• Gambling & Lottery – Many virtual worlds already have features like “loot boxes” that provide random virtual assets for a fixed price. These kinds of features may fall under gambling or lottery regulations or may require entirely new rules.
  • Privacy & SecurityCybersecurity could become a top priority in virtual worlds, particularly as more monetary value is stored in them. So, new regulations may need to create standards for security while also safeguarding user privacy.

The European Commission’s policy paper doesn’t go into specific details regarding these concerns, but the broad strokes could provide some hints about what the future holds. And ultimately, stakeholders will have to determine how new regulations impact their specific projects, such as those involved in NFTs or DeFi protocols.

What Are the Recommendations?

The European Commission issued 23 recommendations in its proposal, covering everything from employment opportunities to policing virtual worlds. While these aren’t legislative proposals, they offer valuable insights into potential future regulations and a glimpse into the mindset of regulators responsible for crafting them.

What Are the Recommendations?
Decentraland is an example of a virtual world where many of these regulations could play an active role. Source: Decentraland

Some of the most impactful recommendations include:

  • Open Standards – The EC’s metaverse strategy states that virtual worlds will not be “dominated by a few big players” and should be “driven by open technologies.” The recommendations aim to create openness by promoting data ownership and ensuring decentralized digital identities, among other things.
  • Privacy Rights – The recommendations suggest that users should have a right to be anonymous in some – but not all – environments. For example, when transferring money or buying specific goods when a license or age limit applies, you may be required to authenticate yourself with a digital identity.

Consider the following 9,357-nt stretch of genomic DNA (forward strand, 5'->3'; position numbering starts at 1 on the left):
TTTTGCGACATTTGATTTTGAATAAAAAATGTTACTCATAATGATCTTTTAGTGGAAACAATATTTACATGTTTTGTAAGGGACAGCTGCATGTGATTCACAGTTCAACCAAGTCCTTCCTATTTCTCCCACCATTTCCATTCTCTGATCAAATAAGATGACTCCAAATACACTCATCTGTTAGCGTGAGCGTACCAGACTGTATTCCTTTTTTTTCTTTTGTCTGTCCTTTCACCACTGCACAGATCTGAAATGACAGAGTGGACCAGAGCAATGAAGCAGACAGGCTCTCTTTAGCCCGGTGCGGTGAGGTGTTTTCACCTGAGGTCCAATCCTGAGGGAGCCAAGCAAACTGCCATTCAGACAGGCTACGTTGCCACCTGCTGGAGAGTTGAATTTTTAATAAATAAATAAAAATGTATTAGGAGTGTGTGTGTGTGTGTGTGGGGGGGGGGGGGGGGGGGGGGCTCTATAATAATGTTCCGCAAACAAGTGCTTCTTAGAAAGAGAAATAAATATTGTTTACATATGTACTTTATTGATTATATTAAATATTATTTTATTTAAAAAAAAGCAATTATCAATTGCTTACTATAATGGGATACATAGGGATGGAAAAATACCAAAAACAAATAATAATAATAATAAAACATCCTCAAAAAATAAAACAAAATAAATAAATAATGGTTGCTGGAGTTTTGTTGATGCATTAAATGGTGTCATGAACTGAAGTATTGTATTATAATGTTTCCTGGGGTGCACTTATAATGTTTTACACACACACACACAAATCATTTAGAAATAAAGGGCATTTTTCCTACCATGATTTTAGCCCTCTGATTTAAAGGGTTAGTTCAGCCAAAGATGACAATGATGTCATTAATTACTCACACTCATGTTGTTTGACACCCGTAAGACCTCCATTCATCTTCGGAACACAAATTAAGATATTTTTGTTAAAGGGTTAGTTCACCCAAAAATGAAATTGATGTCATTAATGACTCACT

• Policing – The EC recommends establishing an international police institution for digital worlds rather than relying on private organizations. In addition, the institution recommends against consolidating power in the hands of one organization while leveraging artificial intelligence to support policing efforts.

These recommendations represent a mixed bag for many crypto enthusiasts. For example, open standards and data rights are welcome policies, but international policing and a lack of complete anonymity could create challenges. Of course, the devil is in the details, and only specific legislative proposals will spell them out.

What’s Next?

The European Commission continues to explore other facets of virtual worlds and Web4 technologies. For instance, it will look at the potential for new digital cooperation models, such as decentralized autonomous organizations (DAOs), that underpin many novel financial mechanisms in the Web4 ecosystem, such as decentralized finance (DeFi).

DAOs create unique challenges because they’re not governed by a single legal entity, limiting recourse if losses occur. As a result, the EC plans to carry out a study to identify legal, administrative, and economic barriers that could prevent their uptake. The legislative results of these efforts could have a widespread impact on the crypto ecosystem.

Early next year, the EC also plans to create “regulatory sandboxes” to test out short-term projects under a lighter regime while working with a diverse range of stakeholders. The results of these studies could impact the legislation arising from the policy paper as the regulatory body explores how regulations could impact the market.

The Bottom Line

The European Union continues to operate on the bleeding edge of crypto and crypto-adjacent regulations. After introducing MiCA earlier this year, regulators are actively crafting new rules to govern virtual worlds and other Web4 technologies. As first movers, crypto users, investors, and developers should keep a close eye on any developments.

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Justin Kuepper